Hugh's Gardening Tips

Hugh's Gardening Tips

Each month Hugh Turrell, the Council's Horticultural Assistant will be offering residents his top gardening tips.

May the summer be knocking on your door...

As summer approaches and the frosts start to diminish it’s time to get serious with that lovely art called gardening.

Our spring bulbs are almost over and the herbaceous plants starting to show their shoots. May is the month when you can start to plant out all your vegetables and flowers to their final growing place, check your local weather forecast first as you might know from that old saying ‘There’s more frosts in May than Fogs in November’. Those late frosts can catch us out, the unpredictable British weather.

Hopefully mowing is well underway as the grasses will be loving the warmer temperatures. But fear not if you haven’t now is the time to pull up your socks and dust of that lawn mower to kick start that regular mowing regime to achieve that perfect lawn your granny would be proud of.

It’s going to be a busy month in the Garden.

 


Here are my Gardening tips for May.

  1. Watch out for those late frosts, when you are sure they have all gone have gone then that’s the time you plant out all your summer bedding usually at the end of the Month.
  2. Deadhead all your daffodils and tulips lift and divide these if they become overcrowded after flowering.
  3. Mow your lawn on a weekly basis. Apply fertilisers when the soil is moist, or when rain is expected.
  4. Prune spring-flowering shrubs such as japonica or Japanese quince ‘Chaenomeles‘ after flowering.
  5. Clip evergreen hedges, check for bird nests first.
  6. Earth up your potatoes by using a hoe by pulling up the soil when they are around 9’ high. We do this because it protects newly emerging foliage from frost damage. It also protects developing new potatoes from light. Light turns tubers green and green potatoes are poisonous.

 

Plant of the Month – Ceanothus ‘Blue sapphire’ Californian lilac.

Ceanothus ‘Blue sapphire’ is an arching evergreen shrub that has dark glossy foliage that produces small clusters of fantastic blue flowers in late spring early summer.

It is best grown in a well-drained soil in a sheltered location in full sun.

Blue sapphireblue


Horticultural Topic of the Month

Crops in pots, perfect if you live in a house or flat with little gardening space. The majority of stuff I have grown at my home has all been in pots, as I have very limited space. You would be amazed of the variety of things you can grow and things you can use as pots.

 

Home growing for me is I think is vital for the future. The global population is now more than 7 billion, and that figure is projected to rise to 9 billion by 2050. As a result Britain will in the future rely more heavily on imported food and energy. If we can make a small difference in producing some of the food we eat on a daily basis and reducing that big old nasty carbon footprint then let’s do it.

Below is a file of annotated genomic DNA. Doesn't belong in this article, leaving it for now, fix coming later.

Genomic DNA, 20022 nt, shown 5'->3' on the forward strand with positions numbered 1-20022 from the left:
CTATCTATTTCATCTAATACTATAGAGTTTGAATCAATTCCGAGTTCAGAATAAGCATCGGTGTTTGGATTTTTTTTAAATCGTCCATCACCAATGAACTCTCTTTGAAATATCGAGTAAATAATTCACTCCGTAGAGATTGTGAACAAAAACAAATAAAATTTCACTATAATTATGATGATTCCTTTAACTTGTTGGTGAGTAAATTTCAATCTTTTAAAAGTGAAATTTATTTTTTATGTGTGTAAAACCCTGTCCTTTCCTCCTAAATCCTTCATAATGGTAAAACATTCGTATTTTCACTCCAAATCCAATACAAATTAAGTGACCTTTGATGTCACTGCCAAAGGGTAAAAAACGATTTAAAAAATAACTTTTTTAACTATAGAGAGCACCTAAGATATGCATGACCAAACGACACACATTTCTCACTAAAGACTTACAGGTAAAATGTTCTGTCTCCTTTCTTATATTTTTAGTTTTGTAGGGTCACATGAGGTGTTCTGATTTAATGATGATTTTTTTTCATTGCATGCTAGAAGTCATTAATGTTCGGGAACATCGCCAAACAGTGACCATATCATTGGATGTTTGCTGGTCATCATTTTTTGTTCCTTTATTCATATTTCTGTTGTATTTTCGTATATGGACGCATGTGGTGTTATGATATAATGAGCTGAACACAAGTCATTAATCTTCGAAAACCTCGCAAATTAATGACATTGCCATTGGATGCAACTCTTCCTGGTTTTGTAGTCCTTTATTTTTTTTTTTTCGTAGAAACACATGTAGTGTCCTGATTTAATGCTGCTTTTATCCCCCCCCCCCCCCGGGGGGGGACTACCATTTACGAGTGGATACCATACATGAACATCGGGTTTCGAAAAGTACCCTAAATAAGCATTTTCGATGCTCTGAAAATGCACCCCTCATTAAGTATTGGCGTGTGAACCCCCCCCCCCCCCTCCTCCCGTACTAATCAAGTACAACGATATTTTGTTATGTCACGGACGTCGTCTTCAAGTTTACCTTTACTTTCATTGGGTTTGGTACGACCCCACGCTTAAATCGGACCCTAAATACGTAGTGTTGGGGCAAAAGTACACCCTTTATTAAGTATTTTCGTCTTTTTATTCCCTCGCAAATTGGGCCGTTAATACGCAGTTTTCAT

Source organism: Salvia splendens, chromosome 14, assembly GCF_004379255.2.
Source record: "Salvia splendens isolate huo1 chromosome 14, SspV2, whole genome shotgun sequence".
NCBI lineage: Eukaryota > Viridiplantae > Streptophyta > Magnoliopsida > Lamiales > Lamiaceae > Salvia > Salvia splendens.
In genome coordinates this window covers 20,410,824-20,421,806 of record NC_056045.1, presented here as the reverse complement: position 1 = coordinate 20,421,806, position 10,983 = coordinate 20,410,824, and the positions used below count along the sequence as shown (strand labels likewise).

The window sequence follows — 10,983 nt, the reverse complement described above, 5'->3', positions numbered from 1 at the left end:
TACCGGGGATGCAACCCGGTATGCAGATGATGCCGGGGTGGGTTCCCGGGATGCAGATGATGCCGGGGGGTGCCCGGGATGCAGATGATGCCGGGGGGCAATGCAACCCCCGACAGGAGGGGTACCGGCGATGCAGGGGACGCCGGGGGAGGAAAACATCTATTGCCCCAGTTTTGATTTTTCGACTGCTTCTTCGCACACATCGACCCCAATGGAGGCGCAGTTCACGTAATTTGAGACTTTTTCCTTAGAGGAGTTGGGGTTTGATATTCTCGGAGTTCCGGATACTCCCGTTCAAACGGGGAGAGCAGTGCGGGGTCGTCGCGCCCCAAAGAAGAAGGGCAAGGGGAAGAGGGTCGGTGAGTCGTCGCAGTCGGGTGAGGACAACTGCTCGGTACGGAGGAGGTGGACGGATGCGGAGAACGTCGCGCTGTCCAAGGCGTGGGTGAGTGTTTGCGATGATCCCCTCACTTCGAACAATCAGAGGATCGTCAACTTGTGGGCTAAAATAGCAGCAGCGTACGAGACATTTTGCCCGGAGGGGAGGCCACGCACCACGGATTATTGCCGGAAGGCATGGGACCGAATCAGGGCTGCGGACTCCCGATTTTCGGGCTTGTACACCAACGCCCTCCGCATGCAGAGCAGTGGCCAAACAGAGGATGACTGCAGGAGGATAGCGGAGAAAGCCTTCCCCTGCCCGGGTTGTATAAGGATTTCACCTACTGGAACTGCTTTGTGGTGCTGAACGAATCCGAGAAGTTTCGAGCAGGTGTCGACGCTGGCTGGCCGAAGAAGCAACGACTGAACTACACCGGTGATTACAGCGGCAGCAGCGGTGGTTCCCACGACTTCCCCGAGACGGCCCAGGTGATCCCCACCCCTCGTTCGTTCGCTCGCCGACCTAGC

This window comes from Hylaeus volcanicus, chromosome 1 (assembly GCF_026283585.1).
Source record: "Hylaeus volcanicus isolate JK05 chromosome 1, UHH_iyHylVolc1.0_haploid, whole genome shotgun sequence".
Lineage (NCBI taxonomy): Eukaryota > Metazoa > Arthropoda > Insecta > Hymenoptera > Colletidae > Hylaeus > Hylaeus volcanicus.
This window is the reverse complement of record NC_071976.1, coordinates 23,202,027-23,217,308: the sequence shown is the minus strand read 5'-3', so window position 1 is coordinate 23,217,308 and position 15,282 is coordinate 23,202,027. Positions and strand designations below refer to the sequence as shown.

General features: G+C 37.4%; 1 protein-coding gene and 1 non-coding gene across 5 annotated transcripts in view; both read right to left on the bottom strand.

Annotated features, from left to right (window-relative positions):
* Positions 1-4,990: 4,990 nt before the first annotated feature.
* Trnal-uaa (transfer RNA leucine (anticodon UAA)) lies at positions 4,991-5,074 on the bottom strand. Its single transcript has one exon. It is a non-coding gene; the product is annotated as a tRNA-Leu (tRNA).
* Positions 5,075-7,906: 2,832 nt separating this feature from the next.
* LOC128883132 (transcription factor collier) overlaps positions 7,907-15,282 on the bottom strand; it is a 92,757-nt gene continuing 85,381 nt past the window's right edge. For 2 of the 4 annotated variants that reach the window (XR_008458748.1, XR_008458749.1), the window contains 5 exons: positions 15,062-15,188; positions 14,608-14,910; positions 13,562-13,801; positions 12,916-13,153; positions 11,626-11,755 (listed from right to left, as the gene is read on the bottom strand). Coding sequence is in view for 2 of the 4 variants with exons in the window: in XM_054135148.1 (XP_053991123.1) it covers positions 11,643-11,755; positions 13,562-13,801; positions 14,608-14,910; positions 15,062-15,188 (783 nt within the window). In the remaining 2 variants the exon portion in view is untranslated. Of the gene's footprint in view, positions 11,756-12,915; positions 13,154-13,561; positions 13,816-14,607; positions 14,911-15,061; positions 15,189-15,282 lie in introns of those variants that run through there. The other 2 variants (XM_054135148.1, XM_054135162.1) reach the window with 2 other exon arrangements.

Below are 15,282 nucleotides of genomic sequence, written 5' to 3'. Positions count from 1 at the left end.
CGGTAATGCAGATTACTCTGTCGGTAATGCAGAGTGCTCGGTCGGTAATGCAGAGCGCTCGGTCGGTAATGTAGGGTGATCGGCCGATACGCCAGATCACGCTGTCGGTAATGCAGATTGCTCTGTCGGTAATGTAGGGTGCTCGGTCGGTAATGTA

It’s not only good for your well-being but gives you the best healthy diet going….

 


onionfigpotcrops


Just imagine turning the smallest of spaces into your own private allotment. You really cannot beat your own produce grown by your own fair hands.

You can just about grow any type of vegetable or fruit but I would look for fast growing crops. Don’t choose vegetables that need a long period for growth for example cabbages and sprouts, these take a long time to grow and don’t suit containers.

Select crops that don’t require much room to grow, pick crops that deliver high yields from compact plants. Because of the limited space you want to pick varieties that produce more.

Some crops even grow better in containers than out in the open ground; take a fig tree for example; these can work better in pots because having some constriction around their roots encourages the tree to bear more fruit.

By having crops in containers you have total control on what they are grown in. Selecting the correct soil type will enhance growing performance and gives you an opportunity to grow a crop that you wouldn’t normally grow.

By growing crops in pots you’re not only utilising your space in your garden but you are recycling material that you would probably throw away.

From old buckets to old sinks the list is endless on what you can use as a container. The only drawback from having all these containers is that you are in control of watering and feeding them. As they are not connected directly to the water table you might need to water them a tad more, but that’s the fun bit right!

 


 

Crops to get you started

  • Raspberry.
  • Gooseberry.
  • Figs, (they love pots).
  • Strawberries, trailing them in hanging baskets are the best productive way.
  • Chillies, many different varieties that can stand our environment. Fave of mine.
  • Cucumbers, low maintenance watch them grow with a little feed and watering.
  • Herbs and salad leaves, so many varieties to choose from.
  • Potatoes, in bags – the best way other than in the ground.
  • Beetroot, very versatile, use the young shoots as salad leaves. Roots and leaves are edible so a double harvest.
  • Carrots.
  • Onions.
  • Borage, edible flower, great choice to help attract pollinators to your space.

 

The list goes on…….. So be inspired and get growing in whatever space you have at home there are no excuses now.  


Watch out for next month’s Horticultural topic – achieving the perfect lawn. 


Contact

Parks and Environment
tel: 0115 917 7777